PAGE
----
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Research Papers: Gas Turbines: Coal, Biomass, and Alternative Fuels

The Development of a Model for the Assessment of Biofouling in Gas Turbine System

[+] Author and Article Information
Tosin Onabanjo

Department of Power and Propulsion,
School of Engineering,
Cranfield University,
Cranfield, Bedfordshire MK43 0AL, UK
e-mail: t.o.onabanjo@cranfield.ac.uk

Giuseppina Di Lorenzo

Department of Power and Propulsion,
School of Engineering,
Cranfield University,
Cranfield, Bedfordshire MK43 0AL, UK
e-mail: g.dilorenzo@cranfield.ac.uk

Eric Goodger

Department of Power and Propulsion,
School of Engineering,
Cranfield University,
Cranfield, Bedfordshire MK43 0AL, UK
e-mail: e.m.goodger@cranfield.ac.uk

Pericles Pilidis

Department of Power and Propulsion,
School of Engineering,
Cranfield University,
Cranfield, Bedfordshire MK43 0AL, UK
e-mail: p.pilidis@cranfield.ac.uk

1Corresponding author.

Contributed by the Coal, Biomass and Alternate Fuels Committee of ASME for publication in the JOURNAL OF ENGINEERING FOR GAS TURBINES AND POWER. Manuscript received November 4, 2013; final manuscript received November 27, 2013; published online January 24, 2014. Editor: David Wisler.

J. Eng. Gas Turbines Power 136(6), 061401 (Jan 24, 2014) (10 pages) Paper No: GTP-13-1399; doi: 10.1115/1.4026367 History: Received November 04, 2013; Revised November 27, 2013

A significant problem encountered in the gas turbine industry with fuel products is the degradation of fuel and fuel systems by micro-organisms, which are largely bacteria, embedded in biofilms. These micro-organisms cause system fouling and other degradatory effects, extending often to sudden failure of components with cost implications. Current methods of assessment are only postimpact evaluation and do not necessarily quantify the effects of fuel degradation on engine performance and emission. Therefore, effective models that allow predictive condition monitoring are required for engine's fuel system reliability, especially with readily biodegradable biofuels. The aim of this paper is to introduce the concept of biofouling in gas turbines and the development of a biomathematical model with potentials to predict the extent and assess the effects of microbial growth in fuel systems. The tool takes into account mass balance stoichiometry equations of major biological processes in fuel biofouling. Further development, optimization, and integration with existing Cranfield in-house simulation tools will be carried out to assess the overall engine performance and emission characteristics. This new tool is important for engineering design decision, optimization processes, and analysis of microbial fuel degradation in gas turbine fuels and fuel systems.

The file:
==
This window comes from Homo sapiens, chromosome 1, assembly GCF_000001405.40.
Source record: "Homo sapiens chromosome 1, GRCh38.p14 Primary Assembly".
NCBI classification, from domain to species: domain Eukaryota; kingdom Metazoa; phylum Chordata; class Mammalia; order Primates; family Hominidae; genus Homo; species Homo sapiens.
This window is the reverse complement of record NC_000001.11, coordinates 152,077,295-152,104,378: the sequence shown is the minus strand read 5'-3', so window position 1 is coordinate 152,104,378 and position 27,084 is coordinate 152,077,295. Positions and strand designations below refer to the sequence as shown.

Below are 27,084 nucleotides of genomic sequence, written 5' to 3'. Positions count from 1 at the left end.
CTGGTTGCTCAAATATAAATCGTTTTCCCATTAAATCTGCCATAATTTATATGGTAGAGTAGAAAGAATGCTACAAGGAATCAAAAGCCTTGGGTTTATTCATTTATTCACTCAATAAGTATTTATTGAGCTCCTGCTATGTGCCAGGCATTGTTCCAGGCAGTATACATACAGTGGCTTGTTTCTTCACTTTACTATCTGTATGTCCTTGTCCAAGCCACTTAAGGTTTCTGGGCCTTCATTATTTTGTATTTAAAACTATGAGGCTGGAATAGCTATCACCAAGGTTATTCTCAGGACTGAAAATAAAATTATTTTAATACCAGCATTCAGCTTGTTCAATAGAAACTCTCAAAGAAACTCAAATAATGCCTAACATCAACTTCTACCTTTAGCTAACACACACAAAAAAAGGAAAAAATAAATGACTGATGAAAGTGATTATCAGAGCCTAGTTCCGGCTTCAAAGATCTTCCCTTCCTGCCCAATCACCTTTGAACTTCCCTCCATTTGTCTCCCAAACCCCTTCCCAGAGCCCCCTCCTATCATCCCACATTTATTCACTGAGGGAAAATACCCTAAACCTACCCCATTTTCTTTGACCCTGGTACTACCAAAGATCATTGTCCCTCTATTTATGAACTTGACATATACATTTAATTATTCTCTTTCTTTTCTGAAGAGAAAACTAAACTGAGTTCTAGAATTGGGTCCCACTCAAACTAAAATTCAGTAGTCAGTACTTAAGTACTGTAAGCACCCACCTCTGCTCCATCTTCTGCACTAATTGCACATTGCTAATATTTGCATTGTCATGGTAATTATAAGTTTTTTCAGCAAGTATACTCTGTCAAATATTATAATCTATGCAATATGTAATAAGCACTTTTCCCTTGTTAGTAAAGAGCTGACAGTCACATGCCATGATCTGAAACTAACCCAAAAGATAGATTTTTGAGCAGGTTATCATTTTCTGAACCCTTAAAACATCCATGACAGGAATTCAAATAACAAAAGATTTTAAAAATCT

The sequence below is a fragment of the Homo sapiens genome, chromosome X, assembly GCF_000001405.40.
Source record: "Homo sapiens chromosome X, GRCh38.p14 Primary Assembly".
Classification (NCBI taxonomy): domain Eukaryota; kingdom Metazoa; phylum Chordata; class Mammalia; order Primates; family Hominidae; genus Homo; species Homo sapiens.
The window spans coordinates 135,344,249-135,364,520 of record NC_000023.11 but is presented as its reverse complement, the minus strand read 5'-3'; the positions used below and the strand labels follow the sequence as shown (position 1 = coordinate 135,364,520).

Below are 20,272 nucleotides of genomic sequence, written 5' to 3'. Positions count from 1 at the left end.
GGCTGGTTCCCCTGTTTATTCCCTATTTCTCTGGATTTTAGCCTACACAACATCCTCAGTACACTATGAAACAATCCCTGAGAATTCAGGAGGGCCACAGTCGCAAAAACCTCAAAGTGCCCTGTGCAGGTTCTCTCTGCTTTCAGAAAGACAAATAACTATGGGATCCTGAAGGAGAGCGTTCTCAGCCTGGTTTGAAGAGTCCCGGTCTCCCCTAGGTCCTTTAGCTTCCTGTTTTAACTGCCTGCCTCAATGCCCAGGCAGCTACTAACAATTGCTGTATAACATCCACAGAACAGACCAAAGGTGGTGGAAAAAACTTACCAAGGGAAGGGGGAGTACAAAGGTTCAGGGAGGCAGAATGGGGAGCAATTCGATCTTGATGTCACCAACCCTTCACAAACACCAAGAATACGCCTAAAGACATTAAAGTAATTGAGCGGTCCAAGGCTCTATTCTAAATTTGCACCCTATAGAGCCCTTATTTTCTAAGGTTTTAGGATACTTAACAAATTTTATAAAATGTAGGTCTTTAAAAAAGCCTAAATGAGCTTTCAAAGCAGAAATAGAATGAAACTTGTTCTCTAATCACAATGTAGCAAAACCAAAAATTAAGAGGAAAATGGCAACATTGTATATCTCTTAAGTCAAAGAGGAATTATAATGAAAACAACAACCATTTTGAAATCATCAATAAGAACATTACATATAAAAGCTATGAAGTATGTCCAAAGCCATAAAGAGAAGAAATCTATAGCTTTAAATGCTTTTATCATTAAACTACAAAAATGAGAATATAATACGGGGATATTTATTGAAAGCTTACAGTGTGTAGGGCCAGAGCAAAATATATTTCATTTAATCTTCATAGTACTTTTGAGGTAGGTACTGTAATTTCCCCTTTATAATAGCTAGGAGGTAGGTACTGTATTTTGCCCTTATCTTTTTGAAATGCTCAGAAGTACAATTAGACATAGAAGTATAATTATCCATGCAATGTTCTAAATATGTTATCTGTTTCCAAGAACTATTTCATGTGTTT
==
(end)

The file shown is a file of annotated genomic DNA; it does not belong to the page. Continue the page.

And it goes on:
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Figures

Grahic Jump Location
Fig. 1

Biofilm model system of fouling in gas turbine fuel tanks

Grahic Jump Location
Fig. 2

Mass and mole fractions of the model fuel “BX-F”

Grahic Jump Location
Fig. 3

Sequence of biodegradation reaction for bioavailable BX-F fuel under anoxic conditions

Grahic Jump Location
Fig. 4

Composition and mass distribution of bioavailable BX-F fuel over three sequential biodegradation series (anoxic conditions) with undegraded fuel (a), 3.1% degraded fuel (b), 6.2% degraded fuel (c), and 9.3% degraded fuel (d)

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